In a recent update on its COVID-19 vaccine guidance, NACI has made an “off-label” recommendation that only high-risk adolescents be given a booster dose.
At this time, Health Canada has not received a submission or clinical trial data from vaccine manufacturers for authorization of a COVID-19 booster dose for people under
18 years of age. Therefore, recommendations made for the use of booster doses in adolescents are currently considered off-label, NACI said in a statement posted on Friday.
The advisory body outlined three categories of 12 to 17-year-olds who are eligible for an additional jab.
This includes those who have an underlying medical condition that may put them at high risk of severe illness due to COVID-19, like those suffering from cancer, as well as those who are immunocompromised and who have already received a three-dose primary series (for adolescents who are immunocompromised, a booster dose would be their fourth dose).
Residents of congregate living settings, including shelters, group homes, quarters for migrant workers, correctional facilities are also considered high-risk and eligible for a booster.
Adolescents who belong to racialized or marginalized communities disproportionately affected by COVID-19 can also be given an additional dose of the Pfizer COVID-19 vaccine.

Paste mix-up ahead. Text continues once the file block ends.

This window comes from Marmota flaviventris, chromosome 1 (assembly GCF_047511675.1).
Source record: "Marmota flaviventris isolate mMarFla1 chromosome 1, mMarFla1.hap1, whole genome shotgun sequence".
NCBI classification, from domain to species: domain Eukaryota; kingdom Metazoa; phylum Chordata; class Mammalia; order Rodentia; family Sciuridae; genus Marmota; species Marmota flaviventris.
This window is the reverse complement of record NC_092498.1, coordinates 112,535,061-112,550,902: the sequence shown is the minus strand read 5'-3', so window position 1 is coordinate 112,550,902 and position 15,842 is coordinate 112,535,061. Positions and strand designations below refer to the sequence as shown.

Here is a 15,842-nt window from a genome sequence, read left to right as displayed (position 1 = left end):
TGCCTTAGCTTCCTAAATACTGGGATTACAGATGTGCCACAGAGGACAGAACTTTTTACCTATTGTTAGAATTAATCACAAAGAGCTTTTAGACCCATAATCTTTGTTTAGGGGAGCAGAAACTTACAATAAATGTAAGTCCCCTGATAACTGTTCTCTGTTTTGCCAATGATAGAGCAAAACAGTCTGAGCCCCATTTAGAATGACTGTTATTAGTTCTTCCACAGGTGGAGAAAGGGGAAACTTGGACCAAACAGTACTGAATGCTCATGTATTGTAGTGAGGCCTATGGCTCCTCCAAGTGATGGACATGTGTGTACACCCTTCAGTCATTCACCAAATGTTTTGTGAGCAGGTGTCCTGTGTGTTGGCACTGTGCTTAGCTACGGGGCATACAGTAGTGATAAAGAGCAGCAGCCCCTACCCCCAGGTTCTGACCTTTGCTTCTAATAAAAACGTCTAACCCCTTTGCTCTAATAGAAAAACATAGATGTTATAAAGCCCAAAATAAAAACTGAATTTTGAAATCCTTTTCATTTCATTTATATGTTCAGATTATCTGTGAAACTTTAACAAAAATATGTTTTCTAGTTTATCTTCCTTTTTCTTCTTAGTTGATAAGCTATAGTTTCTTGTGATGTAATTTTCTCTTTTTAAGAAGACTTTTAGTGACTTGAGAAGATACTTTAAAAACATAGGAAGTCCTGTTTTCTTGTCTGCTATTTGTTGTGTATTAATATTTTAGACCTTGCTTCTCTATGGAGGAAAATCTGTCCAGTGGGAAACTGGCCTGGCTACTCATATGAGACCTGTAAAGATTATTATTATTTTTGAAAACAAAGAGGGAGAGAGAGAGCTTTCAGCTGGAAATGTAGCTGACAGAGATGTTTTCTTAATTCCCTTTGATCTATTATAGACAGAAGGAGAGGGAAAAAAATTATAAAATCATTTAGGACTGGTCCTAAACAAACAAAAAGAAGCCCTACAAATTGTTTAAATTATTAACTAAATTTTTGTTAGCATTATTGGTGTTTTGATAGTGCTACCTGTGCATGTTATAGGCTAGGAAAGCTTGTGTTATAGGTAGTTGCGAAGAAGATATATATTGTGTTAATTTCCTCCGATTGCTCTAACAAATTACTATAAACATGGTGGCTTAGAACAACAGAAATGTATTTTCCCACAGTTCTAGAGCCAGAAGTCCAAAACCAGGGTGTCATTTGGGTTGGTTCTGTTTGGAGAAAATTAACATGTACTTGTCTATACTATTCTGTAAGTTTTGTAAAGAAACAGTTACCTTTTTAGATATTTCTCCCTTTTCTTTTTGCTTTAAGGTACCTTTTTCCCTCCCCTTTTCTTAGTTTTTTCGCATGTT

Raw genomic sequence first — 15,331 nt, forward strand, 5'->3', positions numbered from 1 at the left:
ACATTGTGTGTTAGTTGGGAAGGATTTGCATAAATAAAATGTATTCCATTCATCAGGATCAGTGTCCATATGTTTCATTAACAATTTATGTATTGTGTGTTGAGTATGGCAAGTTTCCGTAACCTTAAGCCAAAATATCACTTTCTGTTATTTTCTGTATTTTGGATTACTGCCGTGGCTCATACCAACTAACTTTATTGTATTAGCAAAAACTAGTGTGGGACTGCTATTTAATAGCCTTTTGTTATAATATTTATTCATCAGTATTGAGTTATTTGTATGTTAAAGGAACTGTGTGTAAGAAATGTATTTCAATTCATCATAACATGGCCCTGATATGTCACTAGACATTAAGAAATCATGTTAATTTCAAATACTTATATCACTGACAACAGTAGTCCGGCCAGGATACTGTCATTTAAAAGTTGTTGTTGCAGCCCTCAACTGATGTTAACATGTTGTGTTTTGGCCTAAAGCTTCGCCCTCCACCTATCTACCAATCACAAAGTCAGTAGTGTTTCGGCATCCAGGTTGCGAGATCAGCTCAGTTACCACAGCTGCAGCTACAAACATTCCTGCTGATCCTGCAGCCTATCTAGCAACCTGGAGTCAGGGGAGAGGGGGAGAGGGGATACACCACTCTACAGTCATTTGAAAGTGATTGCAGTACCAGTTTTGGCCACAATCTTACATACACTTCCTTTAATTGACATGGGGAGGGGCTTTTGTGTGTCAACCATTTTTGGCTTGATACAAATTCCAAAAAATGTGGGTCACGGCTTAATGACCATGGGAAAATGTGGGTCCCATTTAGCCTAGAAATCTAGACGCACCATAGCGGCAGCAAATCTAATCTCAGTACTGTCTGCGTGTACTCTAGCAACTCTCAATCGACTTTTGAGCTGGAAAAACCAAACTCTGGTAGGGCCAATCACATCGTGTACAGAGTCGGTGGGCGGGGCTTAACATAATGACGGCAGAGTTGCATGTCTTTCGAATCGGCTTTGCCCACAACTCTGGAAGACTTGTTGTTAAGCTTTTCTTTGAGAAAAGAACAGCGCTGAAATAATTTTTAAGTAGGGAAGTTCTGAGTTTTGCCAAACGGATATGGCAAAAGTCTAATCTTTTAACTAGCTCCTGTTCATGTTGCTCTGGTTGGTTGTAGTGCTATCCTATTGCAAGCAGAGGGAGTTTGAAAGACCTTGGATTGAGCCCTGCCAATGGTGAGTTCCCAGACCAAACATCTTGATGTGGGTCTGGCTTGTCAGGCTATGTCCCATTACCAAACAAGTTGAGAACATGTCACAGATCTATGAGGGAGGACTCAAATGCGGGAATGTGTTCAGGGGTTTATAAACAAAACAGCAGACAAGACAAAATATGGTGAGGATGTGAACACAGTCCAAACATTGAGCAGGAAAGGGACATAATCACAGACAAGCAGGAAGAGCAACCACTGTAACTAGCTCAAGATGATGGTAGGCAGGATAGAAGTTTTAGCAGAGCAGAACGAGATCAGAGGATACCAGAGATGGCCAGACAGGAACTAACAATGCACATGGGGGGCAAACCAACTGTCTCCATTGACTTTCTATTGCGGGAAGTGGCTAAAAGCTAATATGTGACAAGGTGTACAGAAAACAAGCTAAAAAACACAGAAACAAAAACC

The use of the Pfizer-BioNTech mRNA booster dose (30 mcg) is preferred to the use of the Moderna mRNA booster dose (50 mcg dose) in adolescents to further minimize the rare risk of myocarditis and/or pericarditis following vaccination in this age group, stated NACI.
NACI recommends an interval of at least 6 months between the final dose of a primary series and a booster dose as evidence in adults suggests that longer intervals result in a
stronger immune response that is expected to be longer lasting and may be associated with a lower risk of myocarditis and/or pericarditis in adolescents and young adults.